My period is not a luxury. Just ask anyone who menstruates, and they will tell you the same.
At best, our monthly cycle is an inconvenience – an au natural reminder that today really wasn’t the day to wear those good knickers. At worst, our period can serve as a devastating and painful reminder that our body maybe isn’t working the way it should be.
My name is Katy Johnston, I’m 23-years-old and following surgery in April of 2018 I was officially diagnosed with stage 4 endometriosis: a gynaecological condition that affects 1 in 10 women in Scotland and makes my period the worst time of the month.
Endometriosis is the second most common gynaecological condition in the UK – it occurs when cells that replicate those lining the uterus grow elsewhere in the body – fusing themselves to organs and creating sticky cysts and painful clots. Each month, these cells break down and bleed out, but, unlike a normal period, the blood has nowhere to go. Instead, it stays inside, snowballing, and brings with it extreme cramps, nausea, pain during sex, heavy menstrual bleeding and potential infertility.
So yeah, my period is more than a monthly inconvenience. It’s a lingering headache, a persistent nightmare. It’s constant and unrelenting and it went undiagnosed for years, because, after all, ‘it’s just a period’.
For me, and I’d hazard, most the 190 million individuals with endometriosis across the universe, access to sanitary products is no luxury, but a daily essential.
And, as MSP and shadow cabinet secretary for health and sport, Monica Lennon put it: “No one should face the indignity of being unable to access these essential products to manage their period.”
I’ve gotten pretty used to carting around a small medical cabinet worth of painkillers, heat packs, tens machines, and sanitary items with me, always. Frankly, these are the essential items I rely on to get through the day. Anyone who might call them ‘luxury’ or ‘non-essential’, clearly doesn’t have a gynaecological condition like endometriosis.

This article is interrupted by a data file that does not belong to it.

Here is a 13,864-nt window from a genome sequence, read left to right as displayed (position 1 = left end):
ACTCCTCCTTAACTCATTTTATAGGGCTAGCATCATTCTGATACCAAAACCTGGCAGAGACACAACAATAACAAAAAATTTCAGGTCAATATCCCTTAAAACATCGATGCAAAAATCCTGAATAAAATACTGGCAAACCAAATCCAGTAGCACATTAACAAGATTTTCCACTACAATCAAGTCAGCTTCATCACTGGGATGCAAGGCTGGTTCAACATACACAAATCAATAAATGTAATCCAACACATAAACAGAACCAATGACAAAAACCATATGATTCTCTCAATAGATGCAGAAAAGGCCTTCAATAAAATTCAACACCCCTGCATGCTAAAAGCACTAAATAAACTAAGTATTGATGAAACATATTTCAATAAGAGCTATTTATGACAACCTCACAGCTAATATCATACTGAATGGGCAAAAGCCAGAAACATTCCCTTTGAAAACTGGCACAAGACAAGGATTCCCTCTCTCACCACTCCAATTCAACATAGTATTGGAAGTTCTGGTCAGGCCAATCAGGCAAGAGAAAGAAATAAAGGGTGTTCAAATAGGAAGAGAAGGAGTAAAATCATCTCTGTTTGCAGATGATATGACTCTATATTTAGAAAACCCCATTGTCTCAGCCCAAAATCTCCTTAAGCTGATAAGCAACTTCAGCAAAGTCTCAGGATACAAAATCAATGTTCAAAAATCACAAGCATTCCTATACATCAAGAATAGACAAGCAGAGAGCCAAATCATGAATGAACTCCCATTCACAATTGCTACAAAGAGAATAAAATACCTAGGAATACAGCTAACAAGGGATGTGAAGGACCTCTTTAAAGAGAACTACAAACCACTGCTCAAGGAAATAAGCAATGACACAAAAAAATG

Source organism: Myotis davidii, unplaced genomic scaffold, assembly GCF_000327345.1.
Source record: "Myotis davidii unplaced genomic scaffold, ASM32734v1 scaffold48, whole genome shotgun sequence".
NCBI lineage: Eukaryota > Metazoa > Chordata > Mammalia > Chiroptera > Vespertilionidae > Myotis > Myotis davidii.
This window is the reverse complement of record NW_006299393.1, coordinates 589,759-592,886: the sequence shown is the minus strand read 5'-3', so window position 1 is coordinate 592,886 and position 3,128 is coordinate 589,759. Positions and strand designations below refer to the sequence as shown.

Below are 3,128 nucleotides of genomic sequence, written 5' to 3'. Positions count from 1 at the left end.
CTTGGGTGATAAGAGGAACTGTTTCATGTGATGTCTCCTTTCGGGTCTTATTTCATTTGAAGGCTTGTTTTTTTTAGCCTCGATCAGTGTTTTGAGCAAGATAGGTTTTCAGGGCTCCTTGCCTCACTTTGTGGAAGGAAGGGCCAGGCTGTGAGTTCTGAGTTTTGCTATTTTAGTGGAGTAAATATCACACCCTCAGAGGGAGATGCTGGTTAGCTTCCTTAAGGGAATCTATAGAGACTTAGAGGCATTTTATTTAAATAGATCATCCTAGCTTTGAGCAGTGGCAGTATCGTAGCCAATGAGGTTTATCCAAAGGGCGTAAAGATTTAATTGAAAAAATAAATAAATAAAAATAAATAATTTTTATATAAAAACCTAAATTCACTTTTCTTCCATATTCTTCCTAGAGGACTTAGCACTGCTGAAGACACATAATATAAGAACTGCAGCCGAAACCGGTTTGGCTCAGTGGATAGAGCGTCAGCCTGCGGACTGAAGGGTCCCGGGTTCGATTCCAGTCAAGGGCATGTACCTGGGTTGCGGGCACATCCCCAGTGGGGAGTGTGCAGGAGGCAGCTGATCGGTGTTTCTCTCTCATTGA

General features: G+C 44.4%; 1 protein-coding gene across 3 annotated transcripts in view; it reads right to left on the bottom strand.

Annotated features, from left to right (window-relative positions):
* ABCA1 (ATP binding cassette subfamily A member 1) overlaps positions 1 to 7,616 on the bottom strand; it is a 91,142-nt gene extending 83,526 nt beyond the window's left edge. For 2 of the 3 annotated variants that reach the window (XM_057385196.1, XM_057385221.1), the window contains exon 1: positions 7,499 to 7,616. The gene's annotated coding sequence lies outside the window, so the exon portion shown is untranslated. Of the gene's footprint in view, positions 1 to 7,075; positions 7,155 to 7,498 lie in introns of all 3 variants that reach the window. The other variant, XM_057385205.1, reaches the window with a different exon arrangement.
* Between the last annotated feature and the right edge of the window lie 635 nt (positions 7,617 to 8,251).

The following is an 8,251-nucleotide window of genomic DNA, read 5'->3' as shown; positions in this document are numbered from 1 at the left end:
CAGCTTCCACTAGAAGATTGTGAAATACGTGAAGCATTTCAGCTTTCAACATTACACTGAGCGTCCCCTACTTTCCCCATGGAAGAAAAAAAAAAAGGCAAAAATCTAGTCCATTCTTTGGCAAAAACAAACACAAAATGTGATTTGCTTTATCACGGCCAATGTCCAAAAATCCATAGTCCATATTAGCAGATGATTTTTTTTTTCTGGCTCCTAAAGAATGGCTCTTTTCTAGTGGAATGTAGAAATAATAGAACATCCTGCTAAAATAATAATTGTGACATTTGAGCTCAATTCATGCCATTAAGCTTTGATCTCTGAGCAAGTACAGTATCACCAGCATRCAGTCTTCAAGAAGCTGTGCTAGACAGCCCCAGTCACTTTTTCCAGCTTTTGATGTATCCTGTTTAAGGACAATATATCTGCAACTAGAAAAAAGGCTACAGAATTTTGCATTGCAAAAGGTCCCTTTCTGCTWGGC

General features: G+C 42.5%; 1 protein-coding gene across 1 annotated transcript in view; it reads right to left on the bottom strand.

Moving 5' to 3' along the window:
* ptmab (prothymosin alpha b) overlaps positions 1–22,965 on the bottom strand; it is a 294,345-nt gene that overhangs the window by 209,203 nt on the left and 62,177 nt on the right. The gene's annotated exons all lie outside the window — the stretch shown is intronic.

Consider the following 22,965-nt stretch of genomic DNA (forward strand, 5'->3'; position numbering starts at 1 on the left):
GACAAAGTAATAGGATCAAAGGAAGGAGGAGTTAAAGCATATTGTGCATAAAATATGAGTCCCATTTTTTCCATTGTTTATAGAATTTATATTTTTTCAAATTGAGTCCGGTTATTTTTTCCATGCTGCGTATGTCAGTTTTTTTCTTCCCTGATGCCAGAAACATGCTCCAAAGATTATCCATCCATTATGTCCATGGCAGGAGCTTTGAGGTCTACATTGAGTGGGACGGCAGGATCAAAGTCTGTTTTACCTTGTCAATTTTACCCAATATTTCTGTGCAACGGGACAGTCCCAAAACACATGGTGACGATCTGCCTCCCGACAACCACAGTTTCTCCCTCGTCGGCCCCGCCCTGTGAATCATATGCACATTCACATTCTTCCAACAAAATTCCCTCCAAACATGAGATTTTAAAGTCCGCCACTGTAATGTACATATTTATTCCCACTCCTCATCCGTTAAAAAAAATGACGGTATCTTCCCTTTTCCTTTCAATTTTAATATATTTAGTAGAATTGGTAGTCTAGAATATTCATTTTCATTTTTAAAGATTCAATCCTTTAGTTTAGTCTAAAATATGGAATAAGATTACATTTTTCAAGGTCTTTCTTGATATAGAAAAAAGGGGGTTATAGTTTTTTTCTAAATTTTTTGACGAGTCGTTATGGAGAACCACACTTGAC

This condition isn’t cheap, according to leading charity Endometriosis UK, endometriosis costs the UK economy £8.2bn a year in treatment, loss of work and healthcare costs.
Recently, lugging about my stash of medical supplies, I’ve become increasingly aware of my relative privilege.
My period is costly. My bleeding is daily (although I’m also menopausal thanks to endo – long story) and I’m constantly forking out for the latest pain relief gadgets, essential oils, ointments, over the counter remedies in search of a cure (There is no cure by the way).
I’m a student. I work part-time. I depend on freelance work and my loan to fund both my life, pay the bills and contribute towards the management of my condition. I am not well off but, the difference is, I can afford to bleed through my knickers when a lot of people can’t.
According to the homelessness charity Shelter, in 2018 34,972 homeless applications were made in Scotland. If half of those people are women and one in ten of those women have endometriosis, we’ve got a problem and it’s not going anywhere.
I am so grateful to the NHS: for my weekly prescription, which, no doubt, I could not afford without it. For the treatment I have received from MRI’s to ultrasounds in the early stages through to surgery, which I will need again and for my many regular GP appointments and consultations.
But we’ve got a long way to go. I was delighted when I saw the issue of free sanitary provisions in hospitals flash up on Sky news last week. How is it that my student library freely stockpiles tampons in their loos, but countless NHS hospital would think twice before supplying period provisions? Even on the gynaecology ward, after my first operation, I was forced to borrow sanitary items from a fellow patient as I had soaked through my pyjamas and the ward sisters had nothing to offer me but paper knickers.
Endometriosis isn’t cheap, but we didn’t ask for it. This health condition shouldn’t be forced into the shadows because it’s about periods and that makes us uncomfortable. Regardless of whether it’s endo, PCOS, menorrhagia or just a regular period, no one should feel caught short in public spaces.
Schools, public bathrooms, libraries, galleries, football stadiums, concert venues, shopping centres, hospitals should all cater for people who bleed.
Because there’s a lot of us, and silencing us doesn’t stop us bleeding, it just creates a culture where women grow up ashamed of what is natural and embarrassed about something over which they have no control.